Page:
Pynson, Richard (DNB00)
PYNSON, RICHARD (d. 1530), printer in London, was a Norman by birth, as we learn from his patent of naturalisation of 26 July 1513 (Letters and Papers of Henry VIII, vol. i. No. 4373). He is generally stated to have come to England during the life-time of Caxton, and to have learnt the art of printing from him as one of his apprentices; but, though he speaks of Caxton as ‘my worshipful master,’ there is little probability that he was ever in his employment. From his method of working it is clear that he learnt the art in Normandy, probably in the office of Guillaume le Talleur; and when William de Machlinia [q. v.], the principal printer of law books in London, gave up business about 1490, Pynson came over to succeed him, a position for which he was peculiarly fitted from his knowledge of Norman French. At first he employed the press of Le Talleur to print such books as he needed; but some time between 1490 and 1493 he began to print on his own account, issuing a Latin grammar and an illustrated edition of Chaucer's ‘Canterbury Tales.’ In 1493 he published Parker's ‘Dialogue of Dives and Pauper,’ his first dated book [see Parker, Henry, d. 1470], and in the colophon states that he was living ‘at the Temple-barre of London,’ though he shortly alters this to ‘dwelling without the Temple-barre.’ There he continued until the beginning of the sixteenth century, when he moved to the sign of the George in Fleet Street, continuing at that address until his death.
During the fifteenth century, though Pynson did not issue so many volumes as his rival, Wynkyn de Worde, his books are of a higher standard and better execution. In 1496 he issued an edition of ‘Terence,’ the first classic printed in London, and in 1500 the ‘Boke of Cookery’ and the ‘Morton Missal,’ the latter being the most beautiful volume printed up to that time in England. On the accession of Henry VIII to the throne Pynson seems to have been appointed printer to the king, and from this time onwards there are numerous entries in the state papers relating to him, which show that he was in receipt of an annuity. In 1509 he issued the ‘Sermo fratris Hieronymi de Ferraria’ and Barclay's translation of the ‘Ship of Fools,’ both containing Roman type, which had not before this time been used in England. In the latter book also we find the printer's coat-of-arms, probably but lately granted. Herbert describes it as follows: ‘Parted gyronny, of eight points three cinquefoils on a fess engrailed, between three eagles displayed.’ Though the birds are said to be eagles, they are more probably finches, a punning allusion to the name Pynson, the Norman word for a finch.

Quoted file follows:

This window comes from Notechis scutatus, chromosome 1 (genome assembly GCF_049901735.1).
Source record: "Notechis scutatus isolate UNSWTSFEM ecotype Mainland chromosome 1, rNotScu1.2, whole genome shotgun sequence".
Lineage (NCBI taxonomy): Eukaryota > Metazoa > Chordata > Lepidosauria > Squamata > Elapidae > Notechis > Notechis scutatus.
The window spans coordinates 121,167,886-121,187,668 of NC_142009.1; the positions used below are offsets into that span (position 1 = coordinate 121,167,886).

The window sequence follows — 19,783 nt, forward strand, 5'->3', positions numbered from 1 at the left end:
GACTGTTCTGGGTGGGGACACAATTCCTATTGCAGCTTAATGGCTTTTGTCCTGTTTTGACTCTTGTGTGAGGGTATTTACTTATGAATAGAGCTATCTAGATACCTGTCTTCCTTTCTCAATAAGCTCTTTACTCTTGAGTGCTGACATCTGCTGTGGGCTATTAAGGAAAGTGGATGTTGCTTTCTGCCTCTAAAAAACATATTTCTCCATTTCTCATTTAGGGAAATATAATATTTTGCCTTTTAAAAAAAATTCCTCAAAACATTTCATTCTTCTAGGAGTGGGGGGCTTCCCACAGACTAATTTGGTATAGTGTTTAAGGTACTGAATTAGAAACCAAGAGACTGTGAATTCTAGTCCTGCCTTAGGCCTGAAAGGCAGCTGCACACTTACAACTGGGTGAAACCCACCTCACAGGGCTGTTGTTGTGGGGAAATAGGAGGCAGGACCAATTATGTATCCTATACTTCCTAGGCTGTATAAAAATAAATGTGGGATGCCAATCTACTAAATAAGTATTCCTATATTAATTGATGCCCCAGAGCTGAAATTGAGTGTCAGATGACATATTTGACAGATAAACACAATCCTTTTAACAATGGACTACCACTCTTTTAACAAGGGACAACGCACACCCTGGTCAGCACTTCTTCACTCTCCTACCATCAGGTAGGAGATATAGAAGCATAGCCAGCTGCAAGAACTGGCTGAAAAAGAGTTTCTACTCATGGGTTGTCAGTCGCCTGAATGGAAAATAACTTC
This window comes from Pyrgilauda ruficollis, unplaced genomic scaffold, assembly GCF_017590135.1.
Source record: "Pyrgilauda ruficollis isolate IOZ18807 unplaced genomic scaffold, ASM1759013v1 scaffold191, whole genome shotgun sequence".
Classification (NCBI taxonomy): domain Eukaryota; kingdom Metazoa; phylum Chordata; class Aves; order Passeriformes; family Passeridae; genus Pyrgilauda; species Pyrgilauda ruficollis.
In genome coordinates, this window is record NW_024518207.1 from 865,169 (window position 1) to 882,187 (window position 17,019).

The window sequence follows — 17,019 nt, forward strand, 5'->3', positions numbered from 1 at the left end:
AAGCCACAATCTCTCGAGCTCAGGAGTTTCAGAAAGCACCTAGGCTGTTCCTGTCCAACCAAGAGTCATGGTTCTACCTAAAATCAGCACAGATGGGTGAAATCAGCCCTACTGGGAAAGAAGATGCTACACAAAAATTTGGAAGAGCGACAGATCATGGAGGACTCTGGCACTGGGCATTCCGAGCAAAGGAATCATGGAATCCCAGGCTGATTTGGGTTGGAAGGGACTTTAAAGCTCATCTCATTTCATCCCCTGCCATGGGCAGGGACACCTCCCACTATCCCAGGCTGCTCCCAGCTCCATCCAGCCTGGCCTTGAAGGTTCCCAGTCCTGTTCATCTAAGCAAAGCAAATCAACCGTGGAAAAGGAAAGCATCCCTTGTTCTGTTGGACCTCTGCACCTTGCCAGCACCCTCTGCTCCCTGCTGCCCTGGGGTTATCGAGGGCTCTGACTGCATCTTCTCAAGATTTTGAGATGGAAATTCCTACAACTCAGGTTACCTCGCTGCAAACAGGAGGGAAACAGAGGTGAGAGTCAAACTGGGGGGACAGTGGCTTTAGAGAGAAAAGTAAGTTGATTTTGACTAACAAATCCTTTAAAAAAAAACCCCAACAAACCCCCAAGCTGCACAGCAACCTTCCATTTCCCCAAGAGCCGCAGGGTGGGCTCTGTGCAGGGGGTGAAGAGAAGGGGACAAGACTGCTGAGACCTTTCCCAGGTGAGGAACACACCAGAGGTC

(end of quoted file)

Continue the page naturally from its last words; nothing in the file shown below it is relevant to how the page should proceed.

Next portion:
During his career he printed over three hundred different books, and, as king's printer, issued Henry's works against Luther. His will is dated 18 Nov. 1529, and was proved on 18 Feb. 1530, so that he would seem to have died at the beginning of the latter year. His daughter Margaret, widow of Stephen Ward, is named as the executrix, his son Richard having but lately died. At the time of his death Pynson was at work on an edition of Palsgrave's ‘Lesclarcissement de la langue francoyse,’ which was finished by John Hawkins in 1530 [see Palsgrave]. Pynson was succeeded in business at the sign of the George in Fleet Street by Robert Redman [q. v.], who had for some time previously been his rather unscrupulous rival.[Ames's Typogr. Antiq. ed. Herbert, i. 238 et seq.; Duff's Early Printed Books, pp. 165 et seq.; Ellis's Orig. Letters, 3rd ser. ii. 210.]